Keeneland Conference Q&A: Carol Moehrle on Public Health Department Accreditation
National Public Health Accreditation launched last fall, and since then 64 local health departments, three tribal health departments and one state department have submitted applications to the National Public Health Accreditation Board (PHAB). Carol Moehrle, chair of PHAB and director of public health for the Idaho North Central District, spoke about the accreditation process and benefits during a keynote speech at the Keeneland Conference. NewPublicHealth caught up with Carol Moehrle during the meeting.
NewPublicHealth: Are you pleased with the number of applicants you’ve seen so far?
Carol Moehrle: We are pleased. We knew we’d have some early adopters. And to have 68 complete their applications with the last seven months, that’s a great start. We’ve got a long way ahead, but we also know we have many applicants in the queue waiting to apply. We’re hearing lots of good energy, and departments beginning the process now can look to the earlier applicants for best practices, so applying will be easier as time goes on.
NPH: What is the process and timetable for accreditation application review?
Carol Moehrle: The PHAB staff reviews them for completeness and they’ll be reviewed for accreditation by the site visitors, many of whom were our beta test site visitors. The site visitors have now finished their training and those reviews should start by the summer. We’re making sure that they all have the same bucket of tools they need so that all health departments are treated equally.
NPH: What kinds of questions are you getting from health departments that want to apply for accreditation?
Carol Moehrle: We’ve gotten questions both on the process and on application content, and the fees have generated questions. The monthly PHAB electronic newsletter has a page of recently asked questions that should prove very helpful.
NPH: What answers do you have for departments who worry they will not be able to afford the fees?
Carol Moehrle: We’ve been reminding health departments with that concern that many have carry-over money at the end of a fiscal year that they can use, and that the fees can be spread out over five years. I know the fee has been an issue for some, but I think that once departments realize accreditation is really a culture for QI and performance, then it becomes a critical component of their everyday work.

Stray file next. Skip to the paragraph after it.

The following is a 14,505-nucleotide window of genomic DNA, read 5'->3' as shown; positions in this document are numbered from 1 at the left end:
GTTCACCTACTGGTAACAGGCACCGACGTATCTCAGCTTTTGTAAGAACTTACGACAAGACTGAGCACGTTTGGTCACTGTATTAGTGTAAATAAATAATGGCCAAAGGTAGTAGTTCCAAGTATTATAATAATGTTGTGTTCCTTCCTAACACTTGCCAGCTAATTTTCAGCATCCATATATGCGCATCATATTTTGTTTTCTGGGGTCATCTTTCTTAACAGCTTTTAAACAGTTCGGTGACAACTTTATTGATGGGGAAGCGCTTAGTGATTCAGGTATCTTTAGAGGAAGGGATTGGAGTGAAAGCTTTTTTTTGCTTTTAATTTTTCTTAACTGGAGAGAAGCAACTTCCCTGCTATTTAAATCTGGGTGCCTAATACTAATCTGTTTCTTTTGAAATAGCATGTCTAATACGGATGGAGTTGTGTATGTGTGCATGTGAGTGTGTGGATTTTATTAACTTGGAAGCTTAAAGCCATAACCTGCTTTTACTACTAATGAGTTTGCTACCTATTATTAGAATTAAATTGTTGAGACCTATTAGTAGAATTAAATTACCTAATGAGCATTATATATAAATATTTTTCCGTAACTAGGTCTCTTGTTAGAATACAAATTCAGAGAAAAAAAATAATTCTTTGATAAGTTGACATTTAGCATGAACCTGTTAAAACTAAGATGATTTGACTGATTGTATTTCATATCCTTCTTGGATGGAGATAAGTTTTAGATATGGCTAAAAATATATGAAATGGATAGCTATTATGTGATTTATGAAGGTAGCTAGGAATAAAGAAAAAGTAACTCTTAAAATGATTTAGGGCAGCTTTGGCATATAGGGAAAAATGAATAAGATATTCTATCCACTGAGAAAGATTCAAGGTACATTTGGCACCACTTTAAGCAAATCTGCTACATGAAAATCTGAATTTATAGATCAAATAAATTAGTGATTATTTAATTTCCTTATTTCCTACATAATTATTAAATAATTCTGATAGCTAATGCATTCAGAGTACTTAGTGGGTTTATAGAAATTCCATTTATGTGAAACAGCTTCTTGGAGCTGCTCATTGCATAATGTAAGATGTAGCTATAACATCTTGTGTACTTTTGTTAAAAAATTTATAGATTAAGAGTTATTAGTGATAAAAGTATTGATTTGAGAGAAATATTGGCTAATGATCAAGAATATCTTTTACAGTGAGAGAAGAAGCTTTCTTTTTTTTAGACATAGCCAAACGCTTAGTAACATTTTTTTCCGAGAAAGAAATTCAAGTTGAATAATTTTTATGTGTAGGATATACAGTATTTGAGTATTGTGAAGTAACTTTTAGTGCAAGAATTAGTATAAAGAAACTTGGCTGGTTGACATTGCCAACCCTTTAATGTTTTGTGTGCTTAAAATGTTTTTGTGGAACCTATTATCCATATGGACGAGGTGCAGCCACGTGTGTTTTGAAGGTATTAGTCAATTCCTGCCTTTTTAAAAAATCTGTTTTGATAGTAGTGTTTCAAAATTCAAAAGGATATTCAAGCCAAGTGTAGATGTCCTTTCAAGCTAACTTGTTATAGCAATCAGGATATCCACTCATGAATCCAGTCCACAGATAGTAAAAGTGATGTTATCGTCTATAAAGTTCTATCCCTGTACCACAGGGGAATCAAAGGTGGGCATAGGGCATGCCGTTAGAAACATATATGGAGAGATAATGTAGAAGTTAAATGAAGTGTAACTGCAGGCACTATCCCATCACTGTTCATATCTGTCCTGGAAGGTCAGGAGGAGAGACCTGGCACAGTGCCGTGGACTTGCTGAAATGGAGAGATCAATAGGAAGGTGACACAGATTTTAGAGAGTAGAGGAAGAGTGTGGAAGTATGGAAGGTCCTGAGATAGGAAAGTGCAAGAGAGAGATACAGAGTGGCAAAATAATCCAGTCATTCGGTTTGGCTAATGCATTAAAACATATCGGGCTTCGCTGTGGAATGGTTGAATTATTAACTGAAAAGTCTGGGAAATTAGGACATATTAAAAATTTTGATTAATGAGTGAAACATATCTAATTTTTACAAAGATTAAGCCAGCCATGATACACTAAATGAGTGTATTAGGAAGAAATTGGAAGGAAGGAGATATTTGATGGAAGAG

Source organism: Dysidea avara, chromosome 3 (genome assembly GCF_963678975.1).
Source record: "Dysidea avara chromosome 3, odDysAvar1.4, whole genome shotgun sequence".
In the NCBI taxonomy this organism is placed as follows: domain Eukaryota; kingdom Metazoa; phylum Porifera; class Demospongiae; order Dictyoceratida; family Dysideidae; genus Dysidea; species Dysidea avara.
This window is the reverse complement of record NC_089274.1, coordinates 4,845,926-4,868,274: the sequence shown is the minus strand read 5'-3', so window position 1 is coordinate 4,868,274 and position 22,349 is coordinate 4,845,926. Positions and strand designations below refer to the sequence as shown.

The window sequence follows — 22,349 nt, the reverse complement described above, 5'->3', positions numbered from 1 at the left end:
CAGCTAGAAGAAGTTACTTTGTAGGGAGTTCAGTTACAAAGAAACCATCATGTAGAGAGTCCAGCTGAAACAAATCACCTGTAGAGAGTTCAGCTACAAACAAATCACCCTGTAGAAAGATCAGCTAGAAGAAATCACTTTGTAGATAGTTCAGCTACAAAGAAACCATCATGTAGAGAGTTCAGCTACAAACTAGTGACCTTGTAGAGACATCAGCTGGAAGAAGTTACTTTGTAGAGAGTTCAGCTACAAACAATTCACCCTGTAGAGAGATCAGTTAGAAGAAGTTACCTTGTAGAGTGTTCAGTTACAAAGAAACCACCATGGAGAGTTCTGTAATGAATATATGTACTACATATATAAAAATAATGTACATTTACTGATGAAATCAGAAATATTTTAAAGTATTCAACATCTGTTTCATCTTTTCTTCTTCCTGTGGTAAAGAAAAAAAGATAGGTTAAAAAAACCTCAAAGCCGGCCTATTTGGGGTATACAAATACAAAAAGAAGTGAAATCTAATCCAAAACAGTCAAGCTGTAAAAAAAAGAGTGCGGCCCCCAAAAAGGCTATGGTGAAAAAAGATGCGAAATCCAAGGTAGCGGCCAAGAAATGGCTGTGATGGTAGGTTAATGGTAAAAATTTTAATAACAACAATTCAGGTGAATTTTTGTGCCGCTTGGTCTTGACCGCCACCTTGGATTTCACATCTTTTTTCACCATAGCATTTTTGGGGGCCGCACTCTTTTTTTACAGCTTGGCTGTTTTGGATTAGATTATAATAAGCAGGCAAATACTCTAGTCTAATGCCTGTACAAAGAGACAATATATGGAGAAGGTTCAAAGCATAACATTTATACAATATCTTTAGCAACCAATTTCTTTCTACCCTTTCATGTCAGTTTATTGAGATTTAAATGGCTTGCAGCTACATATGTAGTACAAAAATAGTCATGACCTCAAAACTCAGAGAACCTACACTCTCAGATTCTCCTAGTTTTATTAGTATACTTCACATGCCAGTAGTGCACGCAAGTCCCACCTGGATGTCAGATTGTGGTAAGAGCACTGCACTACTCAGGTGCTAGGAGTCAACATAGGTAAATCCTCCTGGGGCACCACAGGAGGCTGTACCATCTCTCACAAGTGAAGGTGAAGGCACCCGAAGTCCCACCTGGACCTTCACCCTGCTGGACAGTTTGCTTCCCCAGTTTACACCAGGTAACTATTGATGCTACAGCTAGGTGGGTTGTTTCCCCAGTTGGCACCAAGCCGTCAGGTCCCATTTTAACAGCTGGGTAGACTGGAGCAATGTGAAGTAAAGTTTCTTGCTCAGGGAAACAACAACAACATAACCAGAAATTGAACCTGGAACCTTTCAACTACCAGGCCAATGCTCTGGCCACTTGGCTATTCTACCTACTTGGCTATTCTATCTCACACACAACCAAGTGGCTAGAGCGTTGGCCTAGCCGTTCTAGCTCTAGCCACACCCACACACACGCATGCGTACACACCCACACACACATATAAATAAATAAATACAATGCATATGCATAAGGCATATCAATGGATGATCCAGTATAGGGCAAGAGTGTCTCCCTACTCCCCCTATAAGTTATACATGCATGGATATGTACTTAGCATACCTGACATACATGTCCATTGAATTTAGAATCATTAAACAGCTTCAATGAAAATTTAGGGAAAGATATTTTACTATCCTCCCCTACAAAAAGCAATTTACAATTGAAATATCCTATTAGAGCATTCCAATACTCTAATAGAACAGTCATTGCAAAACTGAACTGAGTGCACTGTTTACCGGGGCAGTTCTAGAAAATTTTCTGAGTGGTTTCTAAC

We’re also hoping that departments may be able to use funds from CDC grant money to pay for the accreditation fee. We don’t know when CDC will decide on that, but they are at the table with us discussing how to make this work for health departments.
NPH: One question during the Q&A at your Keeneland presentation was what to do if the person designated to handle accreditation has now been let go because of budget cuts. Have you had that question before?
Carol Moehrle: Yes, we have and as I said at Keeneland, as with other public health responsibilities that were vested in a person whose job was cut, the most efficient way to handle that would be to spread the responsibility for the application process among several people if possible, to make the process easier to manage.
NPH: In your talk at Keeneland, you said some departments are finding that while they were anxious about the process, once they started it the found that they had some of the work required in process or completed. What have you heard about that?
Carol Moehrle: Yes, we are hearing some of that, that applicants are sometimes saying—aha, we’ve done this report, but perhaps we don’t have an updated version, or maybe our minutes aren’t organized in one place, or not all our policies are signed. Once they begin the process, they see that in organizing the documentation, they may really not have to start everything from scratch.
>>Read an update from Carol Moehrle and others at PHAB on what public health departments can do and where they can find helpful resources to get ready for accreditation.
>>Weigh In: Do you have a question about applying for accreditation?